Apart from this, the client and the therapist collaborate to set goals for therapy which directs the issues that are discussed in the sessions. Setting goals informs the client and the therapist where they are currently and where they need to arrive at for therapy to wind up.
During the sessions, the therapist will guide the conversation by asking questions that will make the client reflect on how they feel and what they think about things/people/incidents. Verbalizing their feelings and thoughts is usually an enlightening process for the clients because they learn more about themselves and when the therapist points out behaviour and thought patterns that are repeated across several incidents, it helps the client understand why they do things the way they do or why they feel a certain way.
This knowledge enables them to identify these patterns as they happen in their life in between the sessions. Once they are able to recognize the unhealthy patterns, the therapist works with the client to find alternative healthy ways to handle situations and helps them to practice these instead. When the client is successfully able to do this without requiring the assistance of the therapist any longer, and all the goals have been achieved or addressed, and the client reports that they are feeling better, then therapy can be terminated.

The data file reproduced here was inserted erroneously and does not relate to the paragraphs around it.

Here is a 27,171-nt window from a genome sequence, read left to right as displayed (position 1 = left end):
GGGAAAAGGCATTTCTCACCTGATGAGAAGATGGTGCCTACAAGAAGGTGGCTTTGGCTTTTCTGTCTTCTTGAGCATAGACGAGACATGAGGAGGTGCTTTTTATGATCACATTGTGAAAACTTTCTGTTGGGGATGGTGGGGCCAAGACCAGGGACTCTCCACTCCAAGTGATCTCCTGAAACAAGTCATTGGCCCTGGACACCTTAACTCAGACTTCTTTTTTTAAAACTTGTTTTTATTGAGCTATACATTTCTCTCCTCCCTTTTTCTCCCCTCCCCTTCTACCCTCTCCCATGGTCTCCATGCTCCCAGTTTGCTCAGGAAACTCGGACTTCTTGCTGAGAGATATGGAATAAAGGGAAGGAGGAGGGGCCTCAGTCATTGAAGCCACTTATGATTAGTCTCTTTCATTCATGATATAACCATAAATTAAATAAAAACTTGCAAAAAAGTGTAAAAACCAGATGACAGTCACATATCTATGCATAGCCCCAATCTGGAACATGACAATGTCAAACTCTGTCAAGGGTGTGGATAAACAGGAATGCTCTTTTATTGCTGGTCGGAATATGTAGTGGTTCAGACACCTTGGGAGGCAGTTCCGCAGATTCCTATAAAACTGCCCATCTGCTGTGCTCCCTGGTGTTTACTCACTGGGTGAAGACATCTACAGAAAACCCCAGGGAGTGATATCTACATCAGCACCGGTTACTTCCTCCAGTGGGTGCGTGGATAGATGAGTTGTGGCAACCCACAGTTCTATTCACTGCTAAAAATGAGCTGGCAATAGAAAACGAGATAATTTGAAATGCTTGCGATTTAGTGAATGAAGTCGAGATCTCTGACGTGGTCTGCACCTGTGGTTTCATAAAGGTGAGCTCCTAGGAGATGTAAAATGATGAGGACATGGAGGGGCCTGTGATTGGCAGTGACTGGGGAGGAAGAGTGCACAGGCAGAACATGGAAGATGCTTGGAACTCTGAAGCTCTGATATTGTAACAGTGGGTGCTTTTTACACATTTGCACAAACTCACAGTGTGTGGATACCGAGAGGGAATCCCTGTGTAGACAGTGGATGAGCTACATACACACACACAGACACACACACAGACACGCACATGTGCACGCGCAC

Why Therapy Works?
A qualitative research in 2007 on people who have been to therapy aimed to explore what changed for them during therapy. And although the participants couldn’t clearly define the change, their responses broadly fell under these six themes:
1. Motivation and Readiness: Therapy helped motivate them to feel better, be better, and do better.
2. Tools and Strategies: They learned to change their problematic behaviours by identifying the inevitable consequences of their previous behavioural choices.
3. Learning: They were being informed about what they are struggling with, where it stemmed from, and what to do to overcome these problems.
4. Interaction with Therapist:
The relationship between them and the therapist was a space for healing because they felt safe to confide and open up to someone without being judged.
5. Perceived Aspects of Self:
They learnt more about who they are when the therapist, who is an objective person, pointed out things that are easily overlooked and knowing these things positively contributed to their self-image.
6. Relief of talking: